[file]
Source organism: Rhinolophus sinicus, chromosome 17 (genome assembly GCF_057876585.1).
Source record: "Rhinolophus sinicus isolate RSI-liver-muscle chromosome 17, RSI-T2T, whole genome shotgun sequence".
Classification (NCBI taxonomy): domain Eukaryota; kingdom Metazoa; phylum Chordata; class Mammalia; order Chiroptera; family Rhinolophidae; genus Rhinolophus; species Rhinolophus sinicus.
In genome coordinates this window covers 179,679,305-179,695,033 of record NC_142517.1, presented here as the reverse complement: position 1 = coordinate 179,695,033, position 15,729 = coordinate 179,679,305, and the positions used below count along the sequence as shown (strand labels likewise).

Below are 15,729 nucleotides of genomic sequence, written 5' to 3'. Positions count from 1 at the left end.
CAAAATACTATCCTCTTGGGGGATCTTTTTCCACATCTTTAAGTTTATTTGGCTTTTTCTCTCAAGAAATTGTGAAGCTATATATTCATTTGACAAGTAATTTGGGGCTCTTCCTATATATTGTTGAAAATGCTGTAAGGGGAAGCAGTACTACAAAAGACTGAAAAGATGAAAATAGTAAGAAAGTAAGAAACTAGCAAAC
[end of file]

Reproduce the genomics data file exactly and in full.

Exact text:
Source organism: Rhinolophus sinicus, chromosome 17 (genome assembly GCF_057876585.1).
Source record: "Rhinolophus sinicus isolate RSI-liver-muscle chromosome 17, RSI-T2T, whole genome shotgun sequence".
Classification (NCBI taxonomy): domain Eukaryota; kingdom Metazoa; phylum Chordata; class Mammalia; order Chiroptera; family Rhinolophidae; genus Rhinolophus; species Rhinolophus sinicus.
In genome coordinates this window covers 179,679,305-179,695,033 of record NC_142517.1, presented here as the reverse complement: position 1 = coordinate 179,695,033, position 15,729 = coordinate 179,679,305, and the positions used below count along the sequence as shown (strand labels likewise).

Below are 15,729 nucleotides of genomic sequence, written 5' to 3'. Positions count from 1 at the left end.
CAAAATACTATCCTCTTGGGGGATCTTTTTCCACATCTTTAAGTTTATTTGGCTTTTTCTCTCAAGAAATTGTGAAGCTATATATTCATTTGACAAGTAATTTGGGGCTCTTCCTATATATTGTTGAAAATGCTGTAAGGGGAAGCAGTACTACAAAAGACTGAAAAGATGAAAATAGTAAGAAAGTAAGAAACTAGCAAAC